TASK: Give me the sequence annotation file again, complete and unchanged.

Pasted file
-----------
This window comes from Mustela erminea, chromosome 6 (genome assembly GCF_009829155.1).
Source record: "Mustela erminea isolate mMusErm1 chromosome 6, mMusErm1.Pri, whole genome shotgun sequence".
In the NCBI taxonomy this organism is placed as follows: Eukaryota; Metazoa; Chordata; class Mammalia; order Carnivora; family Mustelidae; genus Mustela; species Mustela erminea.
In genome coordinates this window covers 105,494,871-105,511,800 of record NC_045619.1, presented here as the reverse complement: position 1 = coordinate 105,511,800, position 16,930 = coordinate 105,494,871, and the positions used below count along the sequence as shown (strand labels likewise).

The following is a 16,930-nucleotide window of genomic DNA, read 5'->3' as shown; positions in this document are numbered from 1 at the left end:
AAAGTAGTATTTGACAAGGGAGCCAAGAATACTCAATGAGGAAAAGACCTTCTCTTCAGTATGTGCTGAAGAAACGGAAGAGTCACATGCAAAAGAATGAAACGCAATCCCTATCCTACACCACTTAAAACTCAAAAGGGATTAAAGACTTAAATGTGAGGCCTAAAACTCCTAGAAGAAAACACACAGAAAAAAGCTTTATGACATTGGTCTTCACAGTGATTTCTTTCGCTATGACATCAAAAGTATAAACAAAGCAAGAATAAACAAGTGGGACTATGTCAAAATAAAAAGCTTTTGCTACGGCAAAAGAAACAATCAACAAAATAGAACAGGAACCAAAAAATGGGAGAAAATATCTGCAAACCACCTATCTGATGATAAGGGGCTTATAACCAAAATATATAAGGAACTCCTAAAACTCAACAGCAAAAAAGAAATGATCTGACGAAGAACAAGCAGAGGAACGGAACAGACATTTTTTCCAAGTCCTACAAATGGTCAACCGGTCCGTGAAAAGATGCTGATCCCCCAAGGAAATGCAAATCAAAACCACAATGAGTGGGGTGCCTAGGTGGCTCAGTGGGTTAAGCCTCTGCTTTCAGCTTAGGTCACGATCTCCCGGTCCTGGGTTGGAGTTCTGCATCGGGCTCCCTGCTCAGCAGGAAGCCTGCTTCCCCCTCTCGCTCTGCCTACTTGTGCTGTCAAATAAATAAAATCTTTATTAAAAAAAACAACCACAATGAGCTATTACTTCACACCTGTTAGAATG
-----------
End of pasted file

This window comes from Mustela erminea, chromosome 6 (genome assembly GCF_009829155.1).
Source record: "Mustela erminea isolate mMusErm1 chromosome 6, mMusErm1.Pri, whole genome shotgun sequence".
In the NCBI taxonomy this organism is placed as follows: Eukaryota; Metazoa; Chordata; class Mammalia; order Carnivora; family Mustelidae; genus Mustela; species Mustela erminea.
In genome coordinates this window covers 105,494,871-105,511,800 of record NC_045619.1, presented here as the reverse complement: position 1 = coordinate 105,511,800, position 16,930 = coordinate 105,494,871, and the positions used below count along the sequence as shown (strand labels likewise).

The following is a 16,930-nucleotide window of genomic DNA, read 5'->3' as shown; positions in this document are numbered from 1 at the left end:
AAAGTAGTATTTGACAAGGGAGCCAAGAATACTCAATGAGGAAAAGACCTTCTCTTCAGTATGTGCTGAAGAAACGGAAGAGTCACATGCAAAAGAATGAAACGCAATCCCTATCCTACACCACTTAAAACTCAAAAGGGATTAAAGACTTAAATGTGAGGCCTAAAACTCCTAGAAGAAAACACACAGAAAAAAGCTTTATGACATTGGTCTTCACAGTGATTTCTTTCGCTATGACATCAAAAGTATAAACAAAGCAAGAATAAACAAGTGGGACTATGTCAAAATAAAAAGCTTTTGCTACGGCAAAAGAAACAATCAACAAAATAGAACAGGAACCAAAAAATGGGAGAAAATATCTGCAAACCACCTATCTGATGATAAGGGGCTTATAACCAAAATATATAAGGAACTCCTAAAACTCAACAGCAAAAAAGAAATGATCTGACGAAGAACAAGCAGAGGAACGGAACAGACATTTTTTCCAAGTCCTACAAATGGTCAACCGGTCCGTGAAAAGATGCTGATCCCCCAAGGAAATGCAAATCAAAACCACAATGAGTGGGGTGCCTAGGTGGCTCAGTGGGTTAAGCCTCTGCTTTCAGCTTAGGTCACGATCTCCCGGTCCTGGGTTGGAGTTCTGCATCGGGCTCCCTGCTCAGCAGGAAGCCTGCTTCCCCCTCTCGCTCTGCCTACTTGTGCTGTCAAATAAATAAAATCTTTATTAAAAAAAACAACCACAATGAGCTATTACTTCACACCTGTTAGAATG